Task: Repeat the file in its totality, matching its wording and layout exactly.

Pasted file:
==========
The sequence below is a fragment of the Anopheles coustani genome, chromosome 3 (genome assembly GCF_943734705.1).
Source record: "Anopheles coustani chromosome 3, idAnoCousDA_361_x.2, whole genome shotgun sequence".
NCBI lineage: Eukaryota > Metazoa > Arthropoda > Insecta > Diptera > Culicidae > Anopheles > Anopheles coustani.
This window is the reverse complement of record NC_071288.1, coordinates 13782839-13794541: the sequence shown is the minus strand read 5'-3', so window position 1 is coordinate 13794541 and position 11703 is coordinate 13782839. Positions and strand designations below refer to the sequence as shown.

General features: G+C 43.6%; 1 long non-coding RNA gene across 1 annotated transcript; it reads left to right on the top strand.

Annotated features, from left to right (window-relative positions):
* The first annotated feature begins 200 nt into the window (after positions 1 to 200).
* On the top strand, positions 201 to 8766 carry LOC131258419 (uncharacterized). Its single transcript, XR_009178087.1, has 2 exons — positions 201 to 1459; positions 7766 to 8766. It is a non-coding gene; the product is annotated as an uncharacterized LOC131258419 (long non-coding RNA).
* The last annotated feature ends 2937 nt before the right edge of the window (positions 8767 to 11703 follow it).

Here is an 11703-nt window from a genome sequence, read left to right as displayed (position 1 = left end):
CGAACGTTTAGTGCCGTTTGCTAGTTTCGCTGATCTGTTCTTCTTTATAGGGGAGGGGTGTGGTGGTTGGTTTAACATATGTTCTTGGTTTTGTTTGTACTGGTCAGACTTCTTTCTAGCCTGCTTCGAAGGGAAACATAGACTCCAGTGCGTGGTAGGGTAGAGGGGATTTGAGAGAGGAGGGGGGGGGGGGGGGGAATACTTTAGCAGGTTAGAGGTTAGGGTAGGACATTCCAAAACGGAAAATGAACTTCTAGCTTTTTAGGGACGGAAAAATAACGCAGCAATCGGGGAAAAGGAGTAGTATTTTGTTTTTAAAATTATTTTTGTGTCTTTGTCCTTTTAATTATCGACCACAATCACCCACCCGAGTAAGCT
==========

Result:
The sequence below is a fragment of the Anopheles coustani genome, chromosome 3 (genome assembly GCF_943734705.1).
Source record: "Anopheles coustani chromosome 3, idAnoCousDA_361_x.2, whole genome shotgun sequence".
NCBI lineage: Eukaryota > Metazoa > Arthropoda > Insecta > Diptera > Culicidae > Anopheles > Anopheles coustani.
This window is the reverse complement of record NC_071288.1, coordinates 13782839-13794541: the sequence shown is the minus strand read 5'-3', so window position 1 is coordinate 13794541 and position 11703 is coordinate 13782839. Positions and strand designations below refer to the sequence as shown.

General features: G+C 43.6%; 1 long non-coding RNA gene across 1 annotated transcript; it reads left to right on the top strand.

Annotated features, from left to right (window-relative positions):
* The first annotated feature begins 200 nt into the window (after positions 1 to 200).
* On the top strand, positions 201 to 8766 carry LOC131258419 (uncharacterized). Its single transcript, XR_009178087.1, has 2 exons — positions 201 to 1459; positions 7766 to 8766. It is a non-coding gene; the product is annotated as an uncharacterized LOC131258419 (long non-coding RNA).
* The last annotated feature ends 2937 nt before the right edge of the window (positions 8767 to 11703 follow it).

Here is an 11703-nt window from a genome sequence, read left to right as displayed (position 1 = left end):
CGAACGTTTAGTGCCGTTTGCTAGTTTCGCTGATCTGTTCTTCTTTATAGGGGAGGGGTGTGGTGGTTGGTTTAACATATGTTCTTGGTTTTGTTTGTACTGGTCAGACTTCTTTCTAGCCTGCTTCGAAGGGAAACATAGACTCCAGTGCGTGGTAGGGTAGAGGGGATTTGAGAGAGGAGGGGGGGGGGGGGGGGAATACTTTAGCAGGTTAGAGGTTAGGGTAGGACATTCCAAAACGGAAAATGAACTTCTAGCTTTTTAGGGACGGAAAAATAACGCAGCAATCGGGGAAAAGGAGTAGTATTTTGTTTTTAAAATTATTTTTGTGTCTTTGTCCTTTTAATTATCGACCACAATCACCCACCCGAGTAAGCT